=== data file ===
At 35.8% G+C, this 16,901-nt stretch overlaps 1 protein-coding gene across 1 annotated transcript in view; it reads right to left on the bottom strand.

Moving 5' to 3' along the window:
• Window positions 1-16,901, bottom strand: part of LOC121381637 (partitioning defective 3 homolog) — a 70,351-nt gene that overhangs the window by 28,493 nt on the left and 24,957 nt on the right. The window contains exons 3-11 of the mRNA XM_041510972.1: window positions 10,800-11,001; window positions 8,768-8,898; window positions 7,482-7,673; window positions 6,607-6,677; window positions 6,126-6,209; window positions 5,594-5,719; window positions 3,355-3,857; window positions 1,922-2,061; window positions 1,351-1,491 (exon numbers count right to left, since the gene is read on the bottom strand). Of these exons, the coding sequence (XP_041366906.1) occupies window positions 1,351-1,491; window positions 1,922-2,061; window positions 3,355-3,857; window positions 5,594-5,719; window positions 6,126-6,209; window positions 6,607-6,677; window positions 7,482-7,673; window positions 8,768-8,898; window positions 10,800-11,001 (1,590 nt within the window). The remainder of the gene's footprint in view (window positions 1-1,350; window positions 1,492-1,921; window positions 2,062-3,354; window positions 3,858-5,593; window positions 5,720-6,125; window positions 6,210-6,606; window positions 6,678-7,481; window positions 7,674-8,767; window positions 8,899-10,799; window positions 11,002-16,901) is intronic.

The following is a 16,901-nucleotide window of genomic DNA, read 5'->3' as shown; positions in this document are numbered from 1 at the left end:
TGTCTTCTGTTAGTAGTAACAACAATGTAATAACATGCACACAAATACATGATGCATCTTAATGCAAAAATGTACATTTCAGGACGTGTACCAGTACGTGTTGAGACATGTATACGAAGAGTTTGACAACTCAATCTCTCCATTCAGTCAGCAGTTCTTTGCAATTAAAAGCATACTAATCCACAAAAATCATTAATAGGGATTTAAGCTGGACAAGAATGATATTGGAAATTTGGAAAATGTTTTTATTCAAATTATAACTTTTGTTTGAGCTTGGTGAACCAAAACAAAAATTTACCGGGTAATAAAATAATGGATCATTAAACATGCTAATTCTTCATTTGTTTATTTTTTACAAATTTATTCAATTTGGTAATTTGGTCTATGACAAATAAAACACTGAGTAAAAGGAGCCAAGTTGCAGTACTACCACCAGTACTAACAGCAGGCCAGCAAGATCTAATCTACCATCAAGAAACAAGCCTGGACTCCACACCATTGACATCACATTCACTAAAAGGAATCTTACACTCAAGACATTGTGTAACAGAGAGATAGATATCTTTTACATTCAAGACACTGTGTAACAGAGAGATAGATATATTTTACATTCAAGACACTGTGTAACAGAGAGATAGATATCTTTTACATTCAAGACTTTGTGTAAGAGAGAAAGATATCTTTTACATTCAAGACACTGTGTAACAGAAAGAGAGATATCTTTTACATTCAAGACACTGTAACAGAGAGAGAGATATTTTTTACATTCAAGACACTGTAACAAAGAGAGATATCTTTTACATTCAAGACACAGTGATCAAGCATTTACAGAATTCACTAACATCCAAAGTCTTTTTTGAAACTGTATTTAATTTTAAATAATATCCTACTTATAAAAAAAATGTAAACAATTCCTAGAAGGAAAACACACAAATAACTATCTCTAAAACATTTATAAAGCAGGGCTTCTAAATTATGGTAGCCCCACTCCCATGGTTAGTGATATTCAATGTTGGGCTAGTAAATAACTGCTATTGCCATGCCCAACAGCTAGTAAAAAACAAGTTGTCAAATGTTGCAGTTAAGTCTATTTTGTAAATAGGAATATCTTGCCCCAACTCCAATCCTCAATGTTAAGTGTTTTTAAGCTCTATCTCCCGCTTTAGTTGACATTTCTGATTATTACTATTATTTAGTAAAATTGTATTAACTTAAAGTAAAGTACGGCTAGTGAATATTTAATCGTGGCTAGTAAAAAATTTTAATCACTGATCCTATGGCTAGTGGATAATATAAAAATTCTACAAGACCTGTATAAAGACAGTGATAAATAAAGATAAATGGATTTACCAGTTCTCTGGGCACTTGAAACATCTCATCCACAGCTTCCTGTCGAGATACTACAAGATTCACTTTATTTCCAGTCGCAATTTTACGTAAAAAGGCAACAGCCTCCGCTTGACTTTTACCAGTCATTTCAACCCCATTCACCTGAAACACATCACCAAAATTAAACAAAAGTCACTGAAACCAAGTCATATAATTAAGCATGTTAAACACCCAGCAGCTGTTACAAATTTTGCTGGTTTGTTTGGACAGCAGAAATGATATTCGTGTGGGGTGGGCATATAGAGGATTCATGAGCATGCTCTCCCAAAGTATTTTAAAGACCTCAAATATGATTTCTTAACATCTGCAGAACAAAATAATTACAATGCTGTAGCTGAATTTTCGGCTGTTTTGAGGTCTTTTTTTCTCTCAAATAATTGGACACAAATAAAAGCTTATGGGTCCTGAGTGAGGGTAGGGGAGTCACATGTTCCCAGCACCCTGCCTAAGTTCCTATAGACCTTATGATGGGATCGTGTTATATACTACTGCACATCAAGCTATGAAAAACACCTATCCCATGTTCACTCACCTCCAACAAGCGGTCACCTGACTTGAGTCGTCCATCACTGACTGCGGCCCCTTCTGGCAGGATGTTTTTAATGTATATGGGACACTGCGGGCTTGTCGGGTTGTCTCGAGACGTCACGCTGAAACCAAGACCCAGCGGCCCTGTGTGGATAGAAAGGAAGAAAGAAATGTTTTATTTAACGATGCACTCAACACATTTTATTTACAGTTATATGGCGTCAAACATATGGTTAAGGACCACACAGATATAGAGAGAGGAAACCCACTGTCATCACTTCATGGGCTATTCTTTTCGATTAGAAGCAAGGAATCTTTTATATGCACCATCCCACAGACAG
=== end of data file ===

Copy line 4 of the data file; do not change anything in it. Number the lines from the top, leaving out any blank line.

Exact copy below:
The following is a 16,901-nucleotide window of genomic DNA, read 5'->3' as shown; positions in this document are numbered from 1 at the left end: